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The network said Wednesday that struggling sophomore drama Smash has been relegated to 9 p.m. Saturdays beginning April 6 and will continue to air in the slot until the 17-episode season ends.
The second-season premiere flopped in early February, averaging a 1.2 rating among adults 18-49 and 4.5 million viewers, with its most recent episode drawing fewer than 3 million viewers and a 0.9 rating in same-day viewing.
In its place, NBC has slotted the unscripted relationship show Ready for Love from producer Eva Longoria on April 9 with a two-hour premiere beginning at 9 p.m. following The Voice, which launches season four March 25.
Freshman comedy Go On will receive the post-The Office slot, moving from 9 p.m. Tuesdays to 9:30 p.m. Thursdays on April 4 and 11, the latter of which will serve as the Matthew Perry starrer’s season finale. The April 4 episode marks Perry’s onscreen reunion with Friends co-star Courteney Cox. It should be noted that comedies 1600 Penn and Up All Night, which both have aired following The Office this season, have done modestly in the ratings.
Fellow rookie comedy The New Normal will air its one-hour season finale at 9 p.m. April 2, following The Voice. New Normal producers told The Hollywood Reporter that the season ender could double as a series finale.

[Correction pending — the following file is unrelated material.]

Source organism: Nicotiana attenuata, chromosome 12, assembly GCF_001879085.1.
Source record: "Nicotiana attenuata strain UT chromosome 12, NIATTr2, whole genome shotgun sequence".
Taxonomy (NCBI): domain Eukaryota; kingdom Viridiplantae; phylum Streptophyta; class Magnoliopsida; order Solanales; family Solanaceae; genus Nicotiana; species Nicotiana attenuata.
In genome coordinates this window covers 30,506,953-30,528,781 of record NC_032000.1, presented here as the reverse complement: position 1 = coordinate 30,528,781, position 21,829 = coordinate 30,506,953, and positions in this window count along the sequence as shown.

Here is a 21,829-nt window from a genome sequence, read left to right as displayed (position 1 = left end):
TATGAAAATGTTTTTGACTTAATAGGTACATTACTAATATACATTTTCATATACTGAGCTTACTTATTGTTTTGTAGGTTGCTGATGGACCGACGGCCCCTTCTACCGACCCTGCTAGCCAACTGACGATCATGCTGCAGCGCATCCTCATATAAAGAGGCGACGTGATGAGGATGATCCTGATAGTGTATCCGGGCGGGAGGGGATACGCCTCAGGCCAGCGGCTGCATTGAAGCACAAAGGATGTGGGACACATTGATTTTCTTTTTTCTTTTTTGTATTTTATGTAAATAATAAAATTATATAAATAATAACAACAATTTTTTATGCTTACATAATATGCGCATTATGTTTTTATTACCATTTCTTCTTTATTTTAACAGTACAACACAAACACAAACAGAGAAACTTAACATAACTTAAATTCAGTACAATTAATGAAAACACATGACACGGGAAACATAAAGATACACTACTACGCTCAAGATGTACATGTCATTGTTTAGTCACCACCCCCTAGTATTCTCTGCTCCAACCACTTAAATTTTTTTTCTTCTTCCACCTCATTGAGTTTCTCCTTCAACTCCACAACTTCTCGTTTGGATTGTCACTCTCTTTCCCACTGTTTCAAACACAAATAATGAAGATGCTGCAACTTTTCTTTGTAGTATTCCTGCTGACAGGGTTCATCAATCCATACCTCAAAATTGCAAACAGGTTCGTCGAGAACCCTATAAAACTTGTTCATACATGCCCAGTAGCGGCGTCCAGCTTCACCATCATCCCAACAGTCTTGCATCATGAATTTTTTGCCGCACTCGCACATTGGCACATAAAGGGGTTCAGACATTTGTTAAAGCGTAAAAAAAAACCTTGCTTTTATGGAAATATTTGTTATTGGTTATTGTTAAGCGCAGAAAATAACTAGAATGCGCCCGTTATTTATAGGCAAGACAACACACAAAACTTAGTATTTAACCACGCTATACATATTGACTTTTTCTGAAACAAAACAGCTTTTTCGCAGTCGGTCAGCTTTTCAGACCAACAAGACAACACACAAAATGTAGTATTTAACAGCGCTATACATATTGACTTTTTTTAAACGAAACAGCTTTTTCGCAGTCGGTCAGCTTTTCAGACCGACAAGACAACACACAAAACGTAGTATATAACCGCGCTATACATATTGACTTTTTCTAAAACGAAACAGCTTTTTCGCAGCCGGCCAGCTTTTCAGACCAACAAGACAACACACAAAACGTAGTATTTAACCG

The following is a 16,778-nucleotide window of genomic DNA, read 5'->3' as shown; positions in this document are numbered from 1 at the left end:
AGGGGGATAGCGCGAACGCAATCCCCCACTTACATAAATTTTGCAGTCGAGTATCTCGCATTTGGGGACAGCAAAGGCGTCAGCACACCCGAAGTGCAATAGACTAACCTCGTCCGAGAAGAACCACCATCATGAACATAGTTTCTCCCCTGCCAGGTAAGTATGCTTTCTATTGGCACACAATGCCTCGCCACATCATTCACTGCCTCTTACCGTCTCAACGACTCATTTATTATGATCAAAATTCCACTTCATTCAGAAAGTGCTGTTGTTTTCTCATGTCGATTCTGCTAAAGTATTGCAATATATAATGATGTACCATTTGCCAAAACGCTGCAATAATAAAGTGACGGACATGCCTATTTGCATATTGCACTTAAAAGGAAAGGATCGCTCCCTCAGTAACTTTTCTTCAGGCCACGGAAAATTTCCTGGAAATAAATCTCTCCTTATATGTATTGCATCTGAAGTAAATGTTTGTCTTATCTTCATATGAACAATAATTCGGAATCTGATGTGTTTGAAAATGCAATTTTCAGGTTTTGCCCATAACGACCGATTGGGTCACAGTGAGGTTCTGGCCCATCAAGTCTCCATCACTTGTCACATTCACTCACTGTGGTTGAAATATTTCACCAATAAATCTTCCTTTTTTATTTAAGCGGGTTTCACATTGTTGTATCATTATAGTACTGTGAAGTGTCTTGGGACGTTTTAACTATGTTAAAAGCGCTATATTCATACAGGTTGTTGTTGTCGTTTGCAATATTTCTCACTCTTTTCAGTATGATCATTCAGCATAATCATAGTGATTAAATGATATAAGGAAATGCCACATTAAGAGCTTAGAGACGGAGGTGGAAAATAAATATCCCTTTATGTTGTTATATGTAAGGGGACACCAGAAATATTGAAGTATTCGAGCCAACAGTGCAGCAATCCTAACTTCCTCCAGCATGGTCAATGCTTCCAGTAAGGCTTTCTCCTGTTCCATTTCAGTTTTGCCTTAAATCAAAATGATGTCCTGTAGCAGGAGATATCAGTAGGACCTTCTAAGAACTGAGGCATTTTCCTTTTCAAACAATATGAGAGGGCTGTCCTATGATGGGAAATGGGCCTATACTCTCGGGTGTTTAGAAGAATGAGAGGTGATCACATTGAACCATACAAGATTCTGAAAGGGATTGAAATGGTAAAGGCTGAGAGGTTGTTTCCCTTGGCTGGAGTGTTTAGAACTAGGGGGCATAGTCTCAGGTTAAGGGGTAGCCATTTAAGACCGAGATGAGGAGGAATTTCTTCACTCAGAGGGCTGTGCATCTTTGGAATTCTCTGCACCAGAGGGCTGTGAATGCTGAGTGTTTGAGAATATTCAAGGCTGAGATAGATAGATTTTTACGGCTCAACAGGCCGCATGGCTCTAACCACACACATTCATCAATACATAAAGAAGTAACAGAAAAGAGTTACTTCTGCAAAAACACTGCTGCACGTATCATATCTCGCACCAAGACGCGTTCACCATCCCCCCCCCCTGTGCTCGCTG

Second-year comedy Whitney will end its season with a one-hour closer at 8 p.m. March 27.
The Celebrity Apprentice will expand to two hours beginning April 14 from 9-11 p.m. through the end of May. NBC is propping The Voice on Sundays with encore telecasts March 31 and April 7 from 7-10 p.m., leading into original episodes of Apprentice.
From the network’s various moves, NBC is betting heavily on The Voice — with a revamped judging lineup with the additions of Usher and Shakira — to serve as a launching pad or lead-in for several scripted and unscripted efforts in an effort to boost viewership. NBC’s top scripted drama, Revolution, will return the same night as The Voice.
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